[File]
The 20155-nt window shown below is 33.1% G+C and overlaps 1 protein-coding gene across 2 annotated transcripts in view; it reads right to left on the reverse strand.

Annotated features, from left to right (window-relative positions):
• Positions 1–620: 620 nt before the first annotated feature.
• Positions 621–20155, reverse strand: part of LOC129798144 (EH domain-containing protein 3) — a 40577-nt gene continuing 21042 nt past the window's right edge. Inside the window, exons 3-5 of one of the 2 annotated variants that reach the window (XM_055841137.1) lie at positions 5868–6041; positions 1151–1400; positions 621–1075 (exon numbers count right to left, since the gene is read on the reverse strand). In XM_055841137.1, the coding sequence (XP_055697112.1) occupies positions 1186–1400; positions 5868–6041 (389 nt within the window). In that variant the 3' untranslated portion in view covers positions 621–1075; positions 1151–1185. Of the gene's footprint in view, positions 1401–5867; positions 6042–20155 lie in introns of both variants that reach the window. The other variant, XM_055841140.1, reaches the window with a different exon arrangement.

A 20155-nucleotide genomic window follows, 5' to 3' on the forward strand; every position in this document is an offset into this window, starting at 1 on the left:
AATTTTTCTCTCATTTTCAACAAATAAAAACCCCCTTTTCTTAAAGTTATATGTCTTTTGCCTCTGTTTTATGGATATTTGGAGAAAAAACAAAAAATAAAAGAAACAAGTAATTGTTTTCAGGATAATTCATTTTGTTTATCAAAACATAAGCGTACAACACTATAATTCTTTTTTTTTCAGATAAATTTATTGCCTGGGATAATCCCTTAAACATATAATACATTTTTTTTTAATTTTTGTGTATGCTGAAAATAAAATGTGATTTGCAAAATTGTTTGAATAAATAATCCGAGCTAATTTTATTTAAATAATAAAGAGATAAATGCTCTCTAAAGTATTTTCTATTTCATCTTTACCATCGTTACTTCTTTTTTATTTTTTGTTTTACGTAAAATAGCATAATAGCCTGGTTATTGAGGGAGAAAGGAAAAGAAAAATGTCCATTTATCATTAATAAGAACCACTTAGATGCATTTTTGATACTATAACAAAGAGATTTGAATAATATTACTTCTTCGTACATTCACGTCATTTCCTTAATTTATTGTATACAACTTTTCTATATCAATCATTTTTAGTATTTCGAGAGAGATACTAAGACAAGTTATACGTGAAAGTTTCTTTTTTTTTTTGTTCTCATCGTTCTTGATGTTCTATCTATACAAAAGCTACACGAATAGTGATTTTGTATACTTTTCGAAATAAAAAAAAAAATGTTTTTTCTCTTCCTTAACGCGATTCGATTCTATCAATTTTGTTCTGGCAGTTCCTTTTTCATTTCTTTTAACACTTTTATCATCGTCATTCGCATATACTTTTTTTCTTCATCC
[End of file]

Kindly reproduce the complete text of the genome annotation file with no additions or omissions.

The 20155-nt window shown below is 33.1% G+C and overlaps 1 protein-coding gene across 2 annotated transcripts in view; it reads right to left on the reverse strand.

Annotated features, from left to right (window-relative positions):
• Positions 1–620: 620 nt before the first annotated feature.
• Positions 621–20155, reverse strand: part of LOC129798144 (EH domain-containing protein 3) — a 40577-nt gene continuing 21042 nt past the window's right edge. Inside the window, exons 3-5 of one of the 2 annotated variants that reach the window (XM_055841137.1) lie at positions 5868–6041; positions 1151–1400; positions 621–1075 (exon numbers count right to left, since the gene is read on the reverse strand). In XM_055841137.1, the coding sequence (XP_055697112.1) occupies positions 1186–1400; positions 5868–6041 (389 nt within the window). In that variant the 3' untranslated portion in view covers positions 621–1075; positions 1151–1185. Of the gene's footprint in view, positions 1401–5867; positions 6042–20155 lie in introns of both variants that reach the window. The other variant, XM_055841140.1, reaches the window with a different exon arrangement.

A 20155-nucleotide genomic window follows, 5' to 3' on the forward strand; every position in this document is an offset into this window, starting at 1 on the left:
AATTTTTCTCTCATTTTCAACAAATAAAAACCCCCTTTTCTTAAAGTTATATGTCTTTTGCCTCTGTTTTATGGATATTTGGAGAAAAAACAAAAAATAAAAGAAACAAGTAATTGTTTTCAGGATAATTCATTTTGTTTATCAAAACATAAGCGTACAACACTATAATTCTTTTTTTTTCAGATAAATTTATTGCCTGGGATAATCCCTTAAACATATAATACATTTTTTTTTAATTTTTGTGTATGCTGAAAATAAAATGTGATTTGCAAAATTGTTTGAATAAATAATCCGAGCTAATTTTATTTAAATAATAAAGAGATAAATGCTCTCTAAAGTATTTTCTATTTCATCTTTACCATCGTTACTTCTTTTTTATTTTTTGTTTTACGTAAAATAGCATAATAGCCTGGTTATTGAGGGAGAAAGGAAAAGAAAAATGTCCATTTATCATTAATAAGAACCACTTAGATGCATTTTTGATACTATAACAAAGAGATTTGAATAATATTACTTCTTCGTACATTCACGTCATTTCCTTAATTTATTGTATACAACTTTTCTATATCAATCATTTTTAGTATTTCGAGAGAGATACTAAGACAAGTTATACGTGAAAGTTTCTTTTTTTTTTTGTTCTCATCGTTCTTGATGTTCTATCTATACAAAAGCTACACGAATAGTGATTTTGTATACTTTTCGAAATAAAAAAAAAAATGTTTTTTCTCTTCCTTAACGCGATTCGATTCTATCAATTTTGTTCTGGCAGTTCCTTTTTCATTTCTTTTAACACTTTTATCATCGTCATTCGCATATACTTTTTTTCTTCATCC